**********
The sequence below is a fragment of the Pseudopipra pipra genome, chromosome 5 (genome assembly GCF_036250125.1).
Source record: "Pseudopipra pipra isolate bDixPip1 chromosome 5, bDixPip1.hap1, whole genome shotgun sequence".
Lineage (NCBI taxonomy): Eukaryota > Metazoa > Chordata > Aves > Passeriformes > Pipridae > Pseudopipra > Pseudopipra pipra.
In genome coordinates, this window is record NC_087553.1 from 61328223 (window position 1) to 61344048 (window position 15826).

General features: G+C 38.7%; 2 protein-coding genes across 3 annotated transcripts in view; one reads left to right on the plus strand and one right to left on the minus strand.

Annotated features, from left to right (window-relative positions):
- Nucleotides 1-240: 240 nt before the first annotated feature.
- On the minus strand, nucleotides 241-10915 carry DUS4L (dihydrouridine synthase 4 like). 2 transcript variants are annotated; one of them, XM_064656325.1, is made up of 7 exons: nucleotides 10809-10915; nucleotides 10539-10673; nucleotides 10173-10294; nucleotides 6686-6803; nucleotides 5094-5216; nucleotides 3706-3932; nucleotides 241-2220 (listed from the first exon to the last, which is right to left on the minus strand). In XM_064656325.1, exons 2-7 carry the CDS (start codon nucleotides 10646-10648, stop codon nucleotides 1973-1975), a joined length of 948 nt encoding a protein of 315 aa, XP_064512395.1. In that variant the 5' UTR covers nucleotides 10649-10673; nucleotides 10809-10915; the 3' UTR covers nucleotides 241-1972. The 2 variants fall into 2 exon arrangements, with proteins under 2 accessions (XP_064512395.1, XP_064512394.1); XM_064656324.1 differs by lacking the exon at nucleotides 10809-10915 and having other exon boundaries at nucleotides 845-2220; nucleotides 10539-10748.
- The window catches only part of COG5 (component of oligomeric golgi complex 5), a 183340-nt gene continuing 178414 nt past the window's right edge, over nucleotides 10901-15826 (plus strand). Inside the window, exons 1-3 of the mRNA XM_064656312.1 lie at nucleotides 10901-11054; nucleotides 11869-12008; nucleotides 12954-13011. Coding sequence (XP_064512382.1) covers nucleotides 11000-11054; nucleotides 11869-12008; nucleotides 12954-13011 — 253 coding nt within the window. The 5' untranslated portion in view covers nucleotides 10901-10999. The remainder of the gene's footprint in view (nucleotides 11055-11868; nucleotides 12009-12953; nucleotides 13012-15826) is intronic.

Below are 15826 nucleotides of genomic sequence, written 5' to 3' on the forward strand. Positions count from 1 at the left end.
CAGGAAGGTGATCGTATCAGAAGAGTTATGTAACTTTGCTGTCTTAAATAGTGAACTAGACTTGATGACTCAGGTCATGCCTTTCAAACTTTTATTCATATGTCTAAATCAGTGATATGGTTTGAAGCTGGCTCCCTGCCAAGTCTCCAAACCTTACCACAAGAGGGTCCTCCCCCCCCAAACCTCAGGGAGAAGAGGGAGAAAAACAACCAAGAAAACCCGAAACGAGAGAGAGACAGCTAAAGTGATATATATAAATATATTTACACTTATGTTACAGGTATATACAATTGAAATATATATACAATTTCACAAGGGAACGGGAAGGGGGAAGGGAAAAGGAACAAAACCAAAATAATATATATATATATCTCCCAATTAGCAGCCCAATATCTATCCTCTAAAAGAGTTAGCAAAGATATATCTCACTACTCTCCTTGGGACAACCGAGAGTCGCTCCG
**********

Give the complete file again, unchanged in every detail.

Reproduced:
The sequence below is a fragment of the Pseudopipra pipra genome, chromosome 5 (genome assembly GCF_036250125.1).
Source record: "Pseudopipra pipra isolate bDixPip1 chromosome 5, bDixPip1.hap1, whole genome shotgun sequence".
Lineage (NCBI taxonomy): Eukaryota > Metazoa > Chordata > Aves > Passeriformes > Pipridae > Pseudopipra > Pseudopipra pipra.
In genome coordinates, this window is record NC_087553.1 from 61328223 (window position 1) to 61344048 (window position 15826).

General features: G+C 38.7%; 2 protein-coding genes across 3 annotated transcripts in view; one reads left to right on the plus strand and one right to left on the minus strand.

Annotated features, from left to right (window-relative positions):
- Nucleotides 1-240: 240 nt before the first annotated feature.
- On the minus strand, nucleotides 241-10915 carry DUS4L (dihydrouridine synthase 4 like). 2 transcript variants are annotated; one of them, XM_064656325.1, is made up of 7 exons: nucleotides 10809-10915; nucleotides 10539-10673; nucleotides 10173-10294; nucleotides 6686-6803; nucleotides 5094-5216; nucleotides 3706-3932; nucleotides 241-2220 (listed from the first exon to the last, which is right to left on the minus strand). In XM_064656325.1, exons 2-7 carry the CDS (start codon nucleotides 10646-10648, stop codon nucleotides 1973-1975), a joined length of 948 nt encoding a protein of 315 aa, XP_064512395.1. In that variant the 5' UTR covers nucleotides 10649-10673; nucleotides 10809-10915; the 3' UTR covers nucleotides 241-1972. The 2 variants fall into 2 exon arrangements, with proteins under 2 accessions (XP_064512395.1, XP_064512394.1); XM_064656324.1 differs by lacking the exon at nucleotides 10809-10915 and having other exon boundaries at nucleotides 845-2220; nucleotides 10539-10748.
- The window catches only part of COG5 (component of oligomeric golgi complex 5), a 183340-nt gene continuing 178414 nt past the window's right edge, over nucleotides 10901-15826 (plus strand). Inside the window, exons 1-3 of the mRNA XM_064656312.1 lie at nucleotides 10901-11054; nucleotides 11869-12008; nucleotides 12954-13011. Coding sequence (XP_064512382.1) covers nucleotides 11000-11054; nucleotides 11869-12008; nucleotides 12954-13011 — 253 coding nt within the window. The 5' untranslated portion in view covers nucleotides 10901-10999. The remainder of the gene's footprint in view (nucleotides 11055-11868; nucleotides 12009-12953; nucleotides 13012-15826) is intronic.

Below are 15826 nucleotides of genomic sequence, written 5' to 3' on the forward strand. Positions count from 1 at the left end.
CAGGAAGGTGATCGTATCAGAAGAGTTATGTAACTTTGCTGTCTTAAATAGTGAACTAGACTTGATGACTCAGGTCATGCCTTTCAAACTTTTATTCATATGTCTAAATCAGTGATATGGTTTGAAGCTGGCTCCCTGCCAAGTCTCCAAACCTTACCACAAGAGGGTCCTCCCCCCCCAAACCTCAGGGAGAAGAGGGAGAAAAACAACCAAGAAAACCCGAAACGAGAGAGAGACAGCTAAAGTGATATATATAAATATATTTACACTTATGTTACAGGTATATACAATTGAAATATATATACAATTTCACAAGGGAACGGGAAGGGGGAAGGGAAAAGGAACAAAACCAAAATAATATATATATATATCTCCCAATTAGCAGCCCAATATCTATCCTCTAAAAGAGTTAGCAAAGATATATCTCACTACTCTCCTTGGGACAACCGAGAGTCGCTCCG